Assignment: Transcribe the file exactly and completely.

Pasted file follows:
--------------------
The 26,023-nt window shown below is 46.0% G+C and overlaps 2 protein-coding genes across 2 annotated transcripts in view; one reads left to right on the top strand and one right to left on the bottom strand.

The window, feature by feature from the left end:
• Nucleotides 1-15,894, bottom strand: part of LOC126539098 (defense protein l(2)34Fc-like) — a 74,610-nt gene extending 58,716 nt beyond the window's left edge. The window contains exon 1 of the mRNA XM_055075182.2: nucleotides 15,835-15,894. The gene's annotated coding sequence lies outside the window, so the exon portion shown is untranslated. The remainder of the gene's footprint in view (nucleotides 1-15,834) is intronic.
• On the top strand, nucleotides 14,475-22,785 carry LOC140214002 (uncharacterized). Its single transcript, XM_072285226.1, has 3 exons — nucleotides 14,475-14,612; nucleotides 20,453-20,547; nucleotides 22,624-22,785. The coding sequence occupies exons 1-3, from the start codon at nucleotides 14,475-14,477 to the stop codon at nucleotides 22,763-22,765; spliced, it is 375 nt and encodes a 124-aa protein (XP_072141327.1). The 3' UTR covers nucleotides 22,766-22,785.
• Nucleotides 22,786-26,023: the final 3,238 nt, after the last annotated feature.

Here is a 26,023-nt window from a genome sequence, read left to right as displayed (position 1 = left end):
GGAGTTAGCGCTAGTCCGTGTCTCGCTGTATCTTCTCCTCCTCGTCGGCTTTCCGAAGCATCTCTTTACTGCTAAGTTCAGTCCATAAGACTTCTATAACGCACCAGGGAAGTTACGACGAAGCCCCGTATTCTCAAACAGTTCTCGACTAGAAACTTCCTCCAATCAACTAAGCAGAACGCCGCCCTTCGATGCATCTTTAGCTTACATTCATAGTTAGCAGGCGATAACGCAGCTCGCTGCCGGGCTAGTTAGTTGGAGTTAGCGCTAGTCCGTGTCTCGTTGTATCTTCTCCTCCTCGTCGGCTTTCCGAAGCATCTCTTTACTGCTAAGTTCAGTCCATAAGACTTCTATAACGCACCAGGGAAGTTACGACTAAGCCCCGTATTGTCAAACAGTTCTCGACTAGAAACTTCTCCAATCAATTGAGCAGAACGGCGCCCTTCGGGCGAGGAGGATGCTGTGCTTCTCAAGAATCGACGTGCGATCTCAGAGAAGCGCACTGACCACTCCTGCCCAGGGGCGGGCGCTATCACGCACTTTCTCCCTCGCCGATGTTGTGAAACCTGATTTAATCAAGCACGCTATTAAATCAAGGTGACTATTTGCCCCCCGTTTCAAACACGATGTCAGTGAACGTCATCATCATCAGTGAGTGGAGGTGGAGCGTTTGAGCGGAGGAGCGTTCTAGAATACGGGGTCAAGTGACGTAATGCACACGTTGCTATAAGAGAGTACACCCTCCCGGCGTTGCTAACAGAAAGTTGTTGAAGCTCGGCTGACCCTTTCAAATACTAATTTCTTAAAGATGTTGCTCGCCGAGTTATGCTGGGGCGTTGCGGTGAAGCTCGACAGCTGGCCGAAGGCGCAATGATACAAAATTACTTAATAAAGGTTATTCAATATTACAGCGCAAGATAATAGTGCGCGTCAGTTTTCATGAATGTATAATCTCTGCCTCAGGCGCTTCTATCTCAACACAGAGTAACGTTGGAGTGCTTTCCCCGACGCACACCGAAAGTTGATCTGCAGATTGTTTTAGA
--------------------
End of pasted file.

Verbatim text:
The 26,023-nt window shown below is 46.0% G+C and overlaps 2 protein-coding genes across 2 annotated transcripts in view; one reads left to right on the top strand and one right to left on the bottom strand.

The window, feature by feature from the left end:
• Nucleotides 1-15,894, bottom strand: part of LOC126539098 (defense protein l(2)34Fc-like) — a 74,610-nt gene extending 58,716 nt beyond the window's left edge. The window contains exon 1 of the mRNA XM_055075182.2: nucleotides 15,835-15,894. The gene's annotated coding sequence lies outside the window, so the exon portion shown is untranslated. The remainder of the gene's footprint in view (nucleotides 1-15,834) is intronic.
• On the top strand, nucleotides 14,475-22,785 carry LOC140214002 (uncharacterized). Its single transcript, XM_072285226.1, has 3 exons — nucleotides 14,475-14,612; nucleotides 20,453-20,547; nucleotides 22,624-22,785. The coding sequence occupies exons 1-3, from the start codon at nucleotides 14,475-14,477 to the stop codon at nucleotides 22,763-22,765; spliced, it is 375 nt and encodes a 124-aa protein (XP_072141327.1). The 3' UTR covers nucleotides 22,766-22,785.
• Nucleotides 22,786-26,023: the final 3,238 nt, after the last annotated feature.

Here is a 26,023-nt window from a genome sequence, read left to right as displayed (position 1 = left end):
GGAGTTAGCGCTAGTCCGTGTCTCGCTGTATCTTCTCCTCCTCGTCGGCTTTCCGAAGCATCTCTTTACTGCTAAGTTCAGTCCATAAGACTTCTATAACGCACCAGGGAAGTTACGACGAAGCCCCGTATTCTCAAACAGTTCTCGACTAGAAACTTCCTCCAATCAACTAAGCAGAACGCCGCCCTTCGATGCATCTTTAGCTTACATTCATAGTTAGCAGGCGATAACGCAGCTCGCTGCCGGGCTAGTTAGTTGGAGTTAGCGCTAGTCCGTGTCTCGTTGTATCTTCTCCTCCTCGTCGGCTTTCCGAAGCATCTCTTTACTGCTAAGTTCAGTCCATAAGACTTCTATAACGCACCAGGGAAGTTACGACTAAGCCCCGTATTGTCAAACAGTTCTCGACTAGAAACTTCTCCAATCAATTGAGCAGAACGGCGCCCTTCGGGCGAGGAGGATGCTGTGCTTCTCAAGAATCGACGTGCGATCTCAGAGAAGCGCACTGACCACTCCTGCCCAGGGGCGGGCGCTATCACGCACTTTCTCCCTCGCCGATGTTGTGAAACCTGATTTAATCAAGCACGCTATTAAATCAAGGTGACTATTTGCCCCCCGTTTCAAACACGATGTCAGTGAACGTCATCATCATCAGTGAGTGGAGGTGGAGCGTTTGAGCGGAGGAGCGTTCTAGAATACGGGGTCAAGTGACGTAATGCACACGTTGCTATAAGAGAGTACACCCTCCCGGCGTTGCTAACAGAAAGTTGTTGAAGCTCGGCTGACCCTTTCAAATACTAATTTCTTAAAGATGTTGCTCGCCGAGTTATGCTGGGGCGTTGCGGTGAAGCTCGACAGCTGGCCGAAGGCGCAATGATACAAAATTACTTAATAAAGGTTATTCAATATTACAGCGCAAGATAATAGTGCGCGTCAGTTTTCATGAATGTATAATCTCTGCCTCAGGCGCTTCTATCTCAACACAGAGTAACGTTGGAGTGCTTTCCCCGACGCACACCGAAAGTTGATCTGCAGATTGTTTTAGA